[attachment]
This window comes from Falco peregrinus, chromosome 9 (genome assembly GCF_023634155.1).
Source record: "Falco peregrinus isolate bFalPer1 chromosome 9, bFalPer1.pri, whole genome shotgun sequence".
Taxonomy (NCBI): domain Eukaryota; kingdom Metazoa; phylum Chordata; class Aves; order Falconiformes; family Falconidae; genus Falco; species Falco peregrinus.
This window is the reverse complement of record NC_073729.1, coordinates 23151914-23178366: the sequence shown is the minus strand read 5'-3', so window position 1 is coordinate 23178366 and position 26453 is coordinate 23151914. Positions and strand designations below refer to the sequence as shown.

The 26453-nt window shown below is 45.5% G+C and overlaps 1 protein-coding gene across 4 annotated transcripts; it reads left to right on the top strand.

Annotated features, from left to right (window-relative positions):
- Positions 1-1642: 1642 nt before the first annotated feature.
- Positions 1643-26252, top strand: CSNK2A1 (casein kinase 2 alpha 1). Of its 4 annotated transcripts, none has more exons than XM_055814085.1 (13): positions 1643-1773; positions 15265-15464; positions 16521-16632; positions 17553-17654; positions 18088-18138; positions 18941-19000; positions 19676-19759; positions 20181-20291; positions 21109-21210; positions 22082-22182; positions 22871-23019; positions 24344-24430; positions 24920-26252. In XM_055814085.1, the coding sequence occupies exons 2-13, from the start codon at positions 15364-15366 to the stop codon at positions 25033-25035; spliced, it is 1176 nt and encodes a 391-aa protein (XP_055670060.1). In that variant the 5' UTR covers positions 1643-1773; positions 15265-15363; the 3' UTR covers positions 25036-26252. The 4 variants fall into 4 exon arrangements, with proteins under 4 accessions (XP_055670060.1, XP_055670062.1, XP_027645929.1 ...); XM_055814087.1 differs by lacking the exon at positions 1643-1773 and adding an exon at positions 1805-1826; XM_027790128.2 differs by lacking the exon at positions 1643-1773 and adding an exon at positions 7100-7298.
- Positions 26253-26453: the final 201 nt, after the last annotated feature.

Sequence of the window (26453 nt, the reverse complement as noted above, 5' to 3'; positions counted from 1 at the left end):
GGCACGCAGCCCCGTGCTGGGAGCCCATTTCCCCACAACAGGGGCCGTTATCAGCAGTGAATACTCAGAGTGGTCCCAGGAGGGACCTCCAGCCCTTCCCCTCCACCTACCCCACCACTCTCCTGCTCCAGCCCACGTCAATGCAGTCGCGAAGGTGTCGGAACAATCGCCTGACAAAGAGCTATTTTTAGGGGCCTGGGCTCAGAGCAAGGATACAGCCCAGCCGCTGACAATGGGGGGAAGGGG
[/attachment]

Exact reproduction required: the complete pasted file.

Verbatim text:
This window comes from Falco peregrinus, chromosome 9 (genome assembly GCF_023634155.1).
Source record: "Falco peregrinus isolate bFalPer1 chromosome 9, bFalPer1.pri, whole genome shotgun sequence".
Taxonomy (NCBI): domain Eukaryota; kingdom Metazoa; phylum Chordata; class Aves; order Falconiformes; family Falconidae; genus Falco; species Falco peregrinus.
This window is the reverse complement of record NC_073729.1, coordinates 23151914-23178366: the sequence shown is the minus strand read 5'-3', so window position 1 is coordinate 23178366 and position 26453 is coordinate 23151914. Positions and strand designations below refer to the sequence as shown.

The 26453-nt window shown below is 45.5% G+C and overlaps 1 protein-coding gene across 4 annotated transcripts; it reads left to right on the top strand.

Annotated features, from left to right (window-relative positions):
- Positions 1-1642: 1642 nt before the first annotated feature.
- Positions 1643-26252, top strand: CSNK2A1 (casein kinase 2 alpha 1). Of its 4 annotated transcripts, none has more exons than XM_055814085.1 (13): positions 1643-1773; positions 15265-15464; positions 16521-16632; positions 17553-17654; positions 18088-18138; positions 18941-19000; positions 19676-19759; positions 20181-20291; positions 21109-21210; positions 22082-22182; positions 22871-23019; positions 24344-24430; positions 24920-26252. In XM_055814085.1, the coding sequence occupies exons 2-13, from the start codon at positions 15364-15366 to the stop codon at positions 25033-25035; spliced, it is 1176 nt and encodes a 391-aa protein (XP_055670060.1). In that variant the 5' UTR covers positions 1643-1773; positions 15265-15363; the 3' UTR covers positions 25036-26252. The 4 variants fall into 4 exon arrangements, with proteins under 4 accessions (XP_055670060.1, XP_055670062.1, XP_027645929.1 ...); XM_055814087.1 differs by lacking the exon at positions 1643-1773 and adding an exon at positions 1805-1826; XM_027790128.2 differs by lacking the exon at positions 1643-1773 and adding an exon at positions 7100-7298.
- Positions 26253-26453: the final 201 nt, after the last annotated feature.

Sequence of the window (26453 nt, the reverse complement as noted above, 5' to 3'; positions counted from 1 at the left end):
GGCACGCAGCCCCGTGCTGGGAGCCCATTTCCCCACAACAGGGGCCGTTATCAGCAGTGAATACTCAGAGTGGTCCCAGGAGGGACCTCCAGCCCTTCCCCTCCACCTACCCCACCACTCTCCTGCTCCAGCCCACGTCAATGCAGTCGCGAAGGTGTCGGAACAATCGCCTGACAAAGAGCTATTTTTAGGGGCCTGGGCTCAGAGCAAGGATACAGCCCAGCCGCTGACAATGGGGGGAAGGGG